The Fitzwilliam Museum in Cambridge prides itself on its large and diverse collection of applied arts, prints and art. And -indeed - as I approached the imposing facade and entered the recently refurbished reception area yesterday afternoon, I have to confess that I was impressed and looking forward to seeing the galleries and collections they house. However, I was to be disappointed.
Clearly a lot of money has been spent on restoration and the creation of a new shop and cafe area of the museum, but the galleries and display techniques utilised within really left something to be desired. A case in point is the Far Eastern Gallery; a hotch-potch of Chinese, Japanese, Thai and Vietnamese ceramics and applied arts packed into an area which is clearly far too small. Not only is the decor a little dated and shabby, the arrangement of the display cases is hardly accessible. I had to stand on tippy-toes to view the items on the third shelf level, and and even a six-footer would probably have to strain to have a good look at the objects displayed on the fourth and highest shelf. A similar arrangement continued in the European ceramic galleries. The sheer number of objects on display was overwhelming.
Parts of the museum (especially the toilets and cloakroom area) felt a little grubby and uncared for, even though they were in the more recently refurbished areas of the building. Clearly work is continuing at the moment, which must disrupt the daily workings of the institution, but there's really no excuse for dirty loos!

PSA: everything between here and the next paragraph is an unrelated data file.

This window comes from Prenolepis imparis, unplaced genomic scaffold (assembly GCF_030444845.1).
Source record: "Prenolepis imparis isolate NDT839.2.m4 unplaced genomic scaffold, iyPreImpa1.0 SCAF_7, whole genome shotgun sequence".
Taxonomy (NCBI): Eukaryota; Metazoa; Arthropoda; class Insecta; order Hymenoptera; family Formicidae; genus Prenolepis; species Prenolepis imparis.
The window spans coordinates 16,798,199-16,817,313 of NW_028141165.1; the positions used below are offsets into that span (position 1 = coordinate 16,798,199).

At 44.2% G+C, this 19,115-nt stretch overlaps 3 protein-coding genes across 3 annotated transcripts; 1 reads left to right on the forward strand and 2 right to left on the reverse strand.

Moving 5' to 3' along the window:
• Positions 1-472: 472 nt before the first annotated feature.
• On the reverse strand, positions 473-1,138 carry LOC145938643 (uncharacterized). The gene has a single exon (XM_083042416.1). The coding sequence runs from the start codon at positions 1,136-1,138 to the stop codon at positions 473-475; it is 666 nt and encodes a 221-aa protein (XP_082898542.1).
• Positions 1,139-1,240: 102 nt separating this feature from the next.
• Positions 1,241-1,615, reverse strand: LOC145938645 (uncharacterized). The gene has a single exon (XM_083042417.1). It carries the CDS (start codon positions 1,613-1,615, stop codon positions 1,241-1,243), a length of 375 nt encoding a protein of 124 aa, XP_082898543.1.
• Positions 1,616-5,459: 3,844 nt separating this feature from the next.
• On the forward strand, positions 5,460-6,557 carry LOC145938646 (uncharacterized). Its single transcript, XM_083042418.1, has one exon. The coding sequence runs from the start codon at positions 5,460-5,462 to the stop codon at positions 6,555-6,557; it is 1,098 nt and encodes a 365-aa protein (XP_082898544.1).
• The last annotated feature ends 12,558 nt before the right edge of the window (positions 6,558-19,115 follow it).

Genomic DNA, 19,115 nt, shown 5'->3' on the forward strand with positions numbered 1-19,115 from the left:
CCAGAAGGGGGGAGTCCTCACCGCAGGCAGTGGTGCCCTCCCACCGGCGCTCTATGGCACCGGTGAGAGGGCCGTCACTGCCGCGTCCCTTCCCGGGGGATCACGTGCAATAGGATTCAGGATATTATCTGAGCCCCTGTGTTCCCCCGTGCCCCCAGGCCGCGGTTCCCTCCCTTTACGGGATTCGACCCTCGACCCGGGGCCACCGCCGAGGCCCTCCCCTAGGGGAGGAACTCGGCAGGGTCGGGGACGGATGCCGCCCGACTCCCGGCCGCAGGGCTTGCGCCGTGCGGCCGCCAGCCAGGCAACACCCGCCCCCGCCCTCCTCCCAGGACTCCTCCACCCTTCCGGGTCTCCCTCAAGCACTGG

However, there were highlights: The Shiba fan gallery and the current Howard Hodgkin exhibition. As my Mum said, his paintings were like jewels, and I could have very easily lived with a couple of the smaller works (could I afford them!). The museum has also displayed its fine collection of Korean celadon ceramics in a newer and more physically accessible gallery, which really sets off the collection to its best advantage, and should serve as a prototype for any future developments of the other ceramics galleries. And last, but not least, we had a very nice, reasonably priced lunch in the museum caff.
All in all, the Fitzwilliam Museum has the potential to be fantastic; impressive building, extensive collection, but at present it is a little disappointing. It's definitely worth spending a few hours there if you happen to be passing, but don't bother making a special trip.
Finally I must apologise for the lack of pictures. The Fitzwilliam does not permit photography in any part of the building, except the cafe, and I didn't think you necessarily needed to see my Mum eating her lunch (neither would she have appreciated that much!).
The Attic (a name which commemorates our first physical location) is, first and foremost, a site for the research students of the School of Museum Studies at the University of Leicester: a virtual community which aims to include all students, be they campus-based and full-time, or distance-learning and overseas. But we welcome contributions from students of museum studies - and allied subject areas - from outside the School and from around the world. Here you will find a lot of serious stuff, like exhibition and research seminar reviews, conference alerts and calls for papers, but there's also some 'fluff'; the things that inspire, distract and keep us going. After all, while we may be dead serious academic types, we're human too.